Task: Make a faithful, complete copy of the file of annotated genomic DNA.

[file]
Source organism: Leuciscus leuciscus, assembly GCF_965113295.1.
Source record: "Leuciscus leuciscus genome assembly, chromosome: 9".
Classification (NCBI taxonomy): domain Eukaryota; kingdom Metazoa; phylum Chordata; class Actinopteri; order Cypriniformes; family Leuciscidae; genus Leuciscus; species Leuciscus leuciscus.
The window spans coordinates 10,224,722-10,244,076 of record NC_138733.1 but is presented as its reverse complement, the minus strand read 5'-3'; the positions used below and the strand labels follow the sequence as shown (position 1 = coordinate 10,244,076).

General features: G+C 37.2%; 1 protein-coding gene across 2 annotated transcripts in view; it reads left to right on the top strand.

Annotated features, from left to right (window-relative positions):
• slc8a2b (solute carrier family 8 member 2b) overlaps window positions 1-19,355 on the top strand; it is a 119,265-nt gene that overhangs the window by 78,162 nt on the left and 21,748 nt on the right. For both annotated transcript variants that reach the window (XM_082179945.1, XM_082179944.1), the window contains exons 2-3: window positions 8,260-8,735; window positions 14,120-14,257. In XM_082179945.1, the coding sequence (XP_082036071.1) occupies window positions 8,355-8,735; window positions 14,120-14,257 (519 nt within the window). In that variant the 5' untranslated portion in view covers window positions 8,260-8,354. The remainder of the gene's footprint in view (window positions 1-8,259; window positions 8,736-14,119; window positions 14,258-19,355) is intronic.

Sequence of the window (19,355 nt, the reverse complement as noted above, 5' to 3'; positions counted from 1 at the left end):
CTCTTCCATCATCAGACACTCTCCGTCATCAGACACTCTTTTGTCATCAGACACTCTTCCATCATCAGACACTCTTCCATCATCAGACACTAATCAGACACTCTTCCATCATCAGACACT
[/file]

Source organism: Leuciscus leuciscus, assembly GCF_965113295.1.
Source record: "Leuciscus leuciscus genome assembly, chromosome: 9".
Classification (NCBI taxonomy): domain Eukaryota; kingdom Metazoa; phylum Chordata; class Actinopteri; order Cypriniformes; family Leuciscidae; genus Leuciscus; species Leuciscus leuciscus.
The window spans coordinates 10,224,722-10,244,076 of record NC_138733.1 but is presented as its reverse complement, the minus strand read 5'-3'; the positions used below and the strand labels follow the sequence as shown (position 1 = coordinate 10,244,076).

General features: G+C 37.2%; 1 protein-coding gene across 2 annotated transcripts in view; it reads left to right on the top strand.

Annotated features, from left to right (window-relative positions):
• slc8a2b (solute carrier family 8 member 2b) overlaps window positions 1-19,355 on the top strand; it is a 119,265-nt gene that overhangs the window by 78,162 nt on the left and 21,748 nt on the right. For both annotated transcript variants that reach the window (XM_082179945.1, XM_082179944.1), the window contains exons 2-3: window positions 8,260-8,735; window positions 14,120-14,257. In XM_082179945.1, the coding sequence (XP_082036071.1) occupies window positions 8,355-8,735; window positions 14,120-14,257 (519 nt within the window). In that variant the 5' untranslated portion in view covers window positions 8,260-8,354. The remainder of the gene's footprint in view (window positions 1-8,259; window positions 8,736-14,119; window positions 14,258-19,355) is intronic.

Sequence of the window (19,355 nt, the reverse complement as noted above, 5' to 3'; positions counted from 1 at the left end):
CTCTTCCATCATCAGACACTCTCCGTCATCAGACACTCTTTTGTCATCAGACACTCTTCCATCATCAGACACTCTTCCATCATCAGACACTAATCAGACACTCTTCCATCATCAGACACT